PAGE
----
The Respondents, the Payette River Property Owners Association, Inc. (Association) and Herbert Schneider, the Association's president, (hereinafter collectively referred to as the Association) filed a petition for judicial review asserting that the Board's decision was arbitrary and capricious, not supported by substantial evidence on the record as a whole, and in violation of the Board's statutory authority. After lodging of the reporter's transcripts of the hearings, the Association objected to the sufficiency of the record, objecting mainly to the failure to record the Board's May 8, 1995 meeting. Although the Board heard objection and decided that the transcripts presented a fair and accurate account of the proceedings as a whole, the Board decided to re-announce its decision in a recorded public meeting so that a transcript could be made. That public meeting was held on May 31, 1996 and the Board's May 8, 1995 decision was re-adopted, as were the June 28, 1995 findings of fact and conclusions of law. On May 10, 1997, the district court entered its decision on the petition for judicial review. The district court determined that, despite the deference given to the Board's interpretation of its ordinances, the conditional use permit violated the clear and unambiguous prohibition on residential construction in a flood-prone area contained in the 1982 Ordinance. The district court then found it unnecessary to address the remaining issues given the court's decision regarding the interpretation of the ordinance. Last, the district court declined to award attorney fees to the Association pursuant to I.C. § 12-117. The Partnership now appeals from the district court's decision denying the permit and the Association cross-appeals from the denial of attorney fees.



A. Standard of Review

The Idaho Administrative Procedures Act (IDAPA) governs the review of local zoning decisions. Price v. Payette County Bd. of County Comm'rs, 131 Idaho 426, 429, 958 P.2d 583, 586 (1998). The standard of review for such a proceeding is well settled. In a subsequent appeal from the district court's decision where the district court was acting in its appellate capacity under the IDAPA, the Supreme Court reviews the agency record independently of the district court's decision. Castaneda v. Brighton Corp., 130 Idaho 923, 926, 950 P.2d 1262, 1265 (1998). The Court can not substitute its judgment for that of the agency as to the weight of the evidence on questions of fact. I.C. § 67-5279(1) (1989). The Court defers to the agency's findings of fact unless they are clearly erroneous and the agency's factual determinations are binding on the reviewing court, even when there is conflicting evidence before the agency, so long as the determinations are supported by evidence in the record. South Fork Coalition v. Board of Comm'rs of Bonneville County, 117 Idaho 857, 860, 792 P.2d 882, 885 (1990). Additionally, there is a strong presumption of favoring the validity of the actions of zoning boards, which includes the application and interpretation of their own zoning ordinances. Howard v. Canyon County Bd. of Comm'rs, 128 Idaho 479, 480, 915 P.2d 709, 711 (1996).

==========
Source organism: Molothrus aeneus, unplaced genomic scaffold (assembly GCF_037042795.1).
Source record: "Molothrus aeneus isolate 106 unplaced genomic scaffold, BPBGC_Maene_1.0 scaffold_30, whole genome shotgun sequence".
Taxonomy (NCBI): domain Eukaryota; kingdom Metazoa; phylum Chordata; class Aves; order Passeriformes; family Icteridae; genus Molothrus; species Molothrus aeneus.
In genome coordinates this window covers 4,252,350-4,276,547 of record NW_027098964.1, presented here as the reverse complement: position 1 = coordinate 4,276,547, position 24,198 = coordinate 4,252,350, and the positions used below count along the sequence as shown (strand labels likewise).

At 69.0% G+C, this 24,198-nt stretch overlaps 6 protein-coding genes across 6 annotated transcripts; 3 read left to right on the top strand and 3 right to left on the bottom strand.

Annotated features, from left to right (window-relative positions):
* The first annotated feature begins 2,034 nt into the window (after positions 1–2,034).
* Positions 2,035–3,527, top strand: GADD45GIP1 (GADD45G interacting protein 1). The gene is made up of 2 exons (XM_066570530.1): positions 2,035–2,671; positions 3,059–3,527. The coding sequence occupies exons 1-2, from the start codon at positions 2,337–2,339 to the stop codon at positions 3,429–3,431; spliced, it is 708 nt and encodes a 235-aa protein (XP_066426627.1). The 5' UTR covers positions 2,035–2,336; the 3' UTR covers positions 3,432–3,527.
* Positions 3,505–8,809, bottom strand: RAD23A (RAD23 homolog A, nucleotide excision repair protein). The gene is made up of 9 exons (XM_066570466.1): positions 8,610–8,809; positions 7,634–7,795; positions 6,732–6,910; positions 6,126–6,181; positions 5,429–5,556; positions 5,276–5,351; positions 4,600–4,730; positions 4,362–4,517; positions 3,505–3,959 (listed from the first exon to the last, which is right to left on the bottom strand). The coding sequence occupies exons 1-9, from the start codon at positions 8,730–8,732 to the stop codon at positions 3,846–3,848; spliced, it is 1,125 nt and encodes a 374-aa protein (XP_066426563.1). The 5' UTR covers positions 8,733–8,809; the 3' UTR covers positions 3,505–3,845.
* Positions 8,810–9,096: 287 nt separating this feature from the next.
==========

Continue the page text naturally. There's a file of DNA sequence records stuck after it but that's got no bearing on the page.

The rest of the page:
A Board's zoning decision may only be overturned where its findings: (a) violate statutory or constitutional provisions; (b) exceed the agency's statutory authority; (c) are made upon unlawful procedure; (d) are not supported by substantial evidence; or (e) are arbitrary, capricious, or an abuse of discretion. I.C. §§ 67-5279(3)(a)—(e) (1989); Price, 131 Idaho at 429, 958 P.2d at 586. The party attacking a zoning board's action under I.C. § 67-5279(3) must first illustrate that the zoning board erred in a manner specified in I.C. § 67-5279(3) and must then show that a substantial right of the party has been prejudiced. Castaneda, 130 Idaho at 926, 950 P.2d at 1265 (citing Angstman v. City of Boise, 128 Idaho 575, 578, 917 P.2d 409, 412 (Ct.App.1996)).

B. The Partnership's Motion to Dismiss Appeal, Vacate District Court Decision and Remand to District Court for Dismissal is denied.